alwaysontherun
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Pedal To The Metal While "driving" An Aircraft?

Thu Jan 14, 2010 5:54 pm

Hi,

in my own limited experience of flying, I always notice smaller aircraft swaying a bit from one side to the other while taxiing, and a bit more during take off or landing runs.
Obviously not thát much, but you always end up correcting a bit left, right, left etc etc.

Looking at commercial aircraft however, they seem to move rock-steady.
My question therefore is:

Does a pilot need a lot of "footwork" during high speed "driving"?
Is he constantly correcting by pushing the pedals in quite a lot, or are bigger aircraft very steady once lined up properly?

Certain aircraft have a special steering wheel, but that is for tight maneuvering only, correct?
The brakes are always applied by stepping on the top part of the pedal, is that on any airliner?

Any inside would be appreciated!

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bri2k1
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RE: Pedal To The Metal While "driving" An Aircraft?

Thu Jan 14, 2010 6:55 pm

Many small single-engine planes use bungee-cord steering. The rudder pedals are connected to the nose gear with elastic cords, so it does take some back-and-forth, especially over bumps or on a sideways-sloping surface, to taxi straight. Other small aircraft don't have a steerable nose gear at all; it just casters in the direction the plane is taxiing, and steering is accomplished using differential braking. These types can be more challenging to keep straight at low speeds with significant crosswind, such as at the beginning of the takeoff roll.

The crosswind component can vary significantly along a taxiway or while rolling down the runway due to ground clutter, such as buildings, obstructing part of a crosswind but allowing it to pass through open spaces. Airliners are much heavier, and so it takes a stronger wind or greater bump or slope to deflect their path while taxiing due to their greater momentum even at slower speeds.

The steering tiller when so equipped is used to provide a greater range of motion, such as 70 degrees to either side of center, of the nose gear. The rudder pedals typically provide much less, such as 7 degrees to either side of center. At high speeds, such tight turns are unnecessary and unsafe, and so the rudder pedals are used exclusively. This is also because the control surfaces, such as the rudder, have more effectiveness at higher speeds.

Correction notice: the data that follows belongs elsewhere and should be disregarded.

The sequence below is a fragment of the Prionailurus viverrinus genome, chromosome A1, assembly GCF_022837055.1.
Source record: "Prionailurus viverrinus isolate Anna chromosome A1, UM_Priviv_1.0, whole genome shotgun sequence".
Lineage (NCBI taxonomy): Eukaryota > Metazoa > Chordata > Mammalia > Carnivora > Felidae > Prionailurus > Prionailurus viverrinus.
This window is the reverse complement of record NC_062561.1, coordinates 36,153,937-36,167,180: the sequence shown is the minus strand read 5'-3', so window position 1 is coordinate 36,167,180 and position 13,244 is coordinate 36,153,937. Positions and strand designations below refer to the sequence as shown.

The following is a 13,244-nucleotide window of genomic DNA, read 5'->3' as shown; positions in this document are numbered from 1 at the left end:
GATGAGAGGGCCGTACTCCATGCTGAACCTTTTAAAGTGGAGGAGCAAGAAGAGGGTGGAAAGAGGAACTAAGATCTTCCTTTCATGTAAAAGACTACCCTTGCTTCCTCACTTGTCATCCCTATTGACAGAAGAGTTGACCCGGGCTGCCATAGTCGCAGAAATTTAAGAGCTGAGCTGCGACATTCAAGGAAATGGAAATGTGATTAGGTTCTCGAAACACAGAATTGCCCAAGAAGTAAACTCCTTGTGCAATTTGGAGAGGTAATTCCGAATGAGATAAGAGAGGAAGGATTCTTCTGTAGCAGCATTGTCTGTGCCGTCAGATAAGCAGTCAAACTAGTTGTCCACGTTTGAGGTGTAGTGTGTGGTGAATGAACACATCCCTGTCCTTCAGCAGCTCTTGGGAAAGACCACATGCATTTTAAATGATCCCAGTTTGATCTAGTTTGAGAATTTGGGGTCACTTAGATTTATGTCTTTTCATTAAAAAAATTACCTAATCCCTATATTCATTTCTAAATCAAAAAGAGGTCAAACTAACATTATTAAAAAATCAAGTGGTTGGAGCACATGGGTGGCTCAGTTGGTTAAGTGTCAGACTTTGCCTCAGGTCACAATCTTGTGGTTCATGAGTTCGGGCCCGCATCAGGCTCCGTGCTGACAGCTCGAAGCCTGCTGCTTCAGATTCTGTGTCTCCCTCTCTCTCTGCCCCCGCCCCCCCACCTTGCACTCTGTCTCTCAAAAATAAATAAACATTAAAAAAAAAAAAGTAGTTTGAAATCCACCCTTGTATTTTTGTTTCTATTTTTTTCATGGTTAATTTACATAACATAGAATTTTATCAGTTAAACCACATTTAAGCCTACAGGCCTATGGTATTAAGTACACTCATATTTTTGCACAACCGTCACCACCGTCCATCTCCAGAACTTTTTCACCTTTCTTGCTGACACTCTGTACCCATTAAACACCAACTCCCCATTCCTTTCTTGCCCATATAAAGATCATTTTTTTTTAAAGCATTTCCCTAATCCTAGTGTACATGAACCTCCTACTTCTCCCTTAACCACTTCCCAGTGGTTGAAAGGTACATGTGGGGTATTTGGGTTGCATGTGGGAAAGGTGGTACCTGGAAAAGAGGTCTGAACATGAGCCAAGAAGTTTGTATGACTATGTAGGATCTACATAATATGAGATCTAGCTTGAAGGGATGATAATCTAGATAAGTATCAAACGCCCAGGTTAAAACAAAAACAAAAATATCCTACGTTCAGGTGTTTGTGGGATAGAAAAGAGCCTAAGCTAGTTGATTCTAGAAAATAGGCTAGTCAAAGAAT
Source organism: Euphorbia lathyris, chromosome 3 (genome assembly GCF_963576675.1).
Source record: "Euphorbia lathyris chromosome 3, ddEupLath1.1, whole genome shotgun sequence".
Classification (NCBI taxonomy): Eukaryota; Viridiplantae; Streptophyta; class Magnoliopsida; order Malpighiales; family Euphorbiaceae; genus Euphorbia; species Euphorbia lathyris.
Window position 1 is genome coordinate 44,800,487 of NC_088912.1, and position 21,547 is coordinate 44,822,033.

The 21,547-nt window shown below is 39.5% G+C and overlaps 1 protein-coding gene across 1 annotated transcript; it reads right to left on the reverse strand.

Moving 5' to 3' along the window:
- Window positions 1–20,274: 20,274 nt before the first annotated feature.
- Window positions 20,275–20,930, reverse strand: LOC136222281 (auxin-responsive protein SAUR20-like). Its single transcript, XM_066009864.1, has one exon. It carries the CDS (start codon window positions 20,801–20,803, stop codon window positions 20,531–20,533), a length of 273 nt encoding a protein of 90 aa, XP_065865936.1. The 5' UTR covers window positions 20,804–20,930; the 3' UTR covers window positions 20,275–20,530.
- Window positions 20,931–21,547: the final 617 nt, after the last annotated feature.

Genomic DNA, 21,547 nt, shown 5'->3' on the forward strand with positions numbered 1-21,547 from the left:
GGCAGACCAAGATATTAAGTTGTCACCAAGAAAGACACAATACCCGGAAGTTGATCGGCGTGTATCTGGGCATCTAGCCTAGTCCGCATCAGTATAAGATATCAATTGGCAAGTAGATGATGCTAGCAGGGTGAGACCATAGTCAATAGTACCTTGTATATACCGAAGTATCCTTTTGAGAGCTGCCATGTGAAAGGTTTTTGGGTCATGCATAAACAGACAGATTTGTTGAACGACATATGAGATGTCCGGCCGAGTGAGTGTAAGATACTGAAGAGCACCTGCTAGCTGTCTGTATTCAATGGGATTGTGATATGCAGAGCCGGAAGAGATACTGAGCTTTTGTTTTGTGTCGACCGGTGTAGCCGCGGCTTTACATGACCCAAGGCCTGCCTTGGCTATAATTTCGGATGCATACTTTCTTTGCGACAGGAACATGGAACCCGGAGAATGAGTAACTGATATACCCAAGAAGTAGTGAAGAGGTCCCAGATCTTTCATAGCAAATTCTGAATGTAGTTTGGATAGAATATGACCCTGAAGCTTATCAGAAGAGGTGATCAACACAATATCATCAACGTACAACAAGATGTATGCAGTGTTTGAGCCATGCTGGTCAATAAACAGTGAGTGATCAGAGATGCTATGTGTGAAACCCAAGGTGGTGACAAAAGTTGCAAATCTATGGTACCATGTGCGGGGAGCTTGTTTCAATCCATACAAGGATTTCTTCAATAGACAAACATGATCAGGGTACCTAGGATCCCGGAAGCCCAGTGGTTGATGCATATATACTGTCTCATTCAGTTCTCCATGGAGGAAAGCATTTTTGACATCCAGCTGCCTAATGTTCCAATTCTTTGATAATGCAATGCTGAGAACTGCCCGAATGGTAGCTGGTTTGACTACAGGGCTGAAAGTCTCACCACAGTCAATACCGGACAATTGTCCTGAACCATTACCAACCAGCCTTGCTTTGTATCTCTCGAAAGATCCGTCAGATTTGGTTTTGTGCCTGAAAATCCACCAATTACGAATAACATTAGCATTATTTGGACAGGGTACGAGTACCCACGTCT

There will always be some exception to everything, but all of the types (small and large aircraft alike) with which I'm familiar have braking controls integrated into the upper portion of the rudder pedals, with a separate actuator somewhere for a parking brake control.

It is generally considered poor airmanship to taxi erratically. Keeping taxi speeds to a slow and safe level where adequate and smooth control is possible by the pilot taxiing is prudent.

[Edited 2010-01-14 10:56:48 by bri2k1]
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Goldenshield
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RE: Pedal To The Metal While "driving" An Aircraft?

Thu Jan 14, 2010 7:35 pm



Quoting Bri2k1 (Reply 1):
It is generally considered poor airmanship to taxi erratically.

I've seen many student pilots on their first lesson nearly crash a 152 into a wall by slamming on the rudder and associated brake. Granted, it's their first day, but if they can drive a car, they would know not to correct by going hard-over.
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KELPkid
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RE: Pedal To The Metal While "driving" An Aircraft?

Thu Jan 14, 2010 7:39 pm

Also, in a taildragger, your forward visibility is rather limited, and to see where you are going, sometimes it is necessary to do "S-turns" on the taxiway...I've even seen DC-3's doing this while taxiing  Wink
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DiamondFlyer
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RE: Pedal To The Metal While "driving" An Aircraft?

Thu Jan 14, 2010 8:05 pm



Quoting Bri2k1 (Reply 1):
There will always be some exception to everything, but all of the types (small and large aircraft alike) with which I'm familiar have braking controls integrated into the upper portion of the rudder pedals, with a separate actuator somewhere for a parking brake control.

Some of the older tailwheel aircraft (and perhaps new) have a rather odd brake control setup. The brake pedals are actually on the lower half of the rudder pedals, making it quite confusing if you aren't sure. Quite fun I got in one, as I couldn't figure it out very quickly. After a few minutes of taxing, it seems to get better. One big thing it to make sure your heels are off the pedals during a landing.

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Jetlagged
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RE: Pedal To The Metal While "driving" An Aircraft?

Thu Jan 14, 2010 8:37 pm

The big difference is the much greater inertia of a large airliner compared to a light aircraft.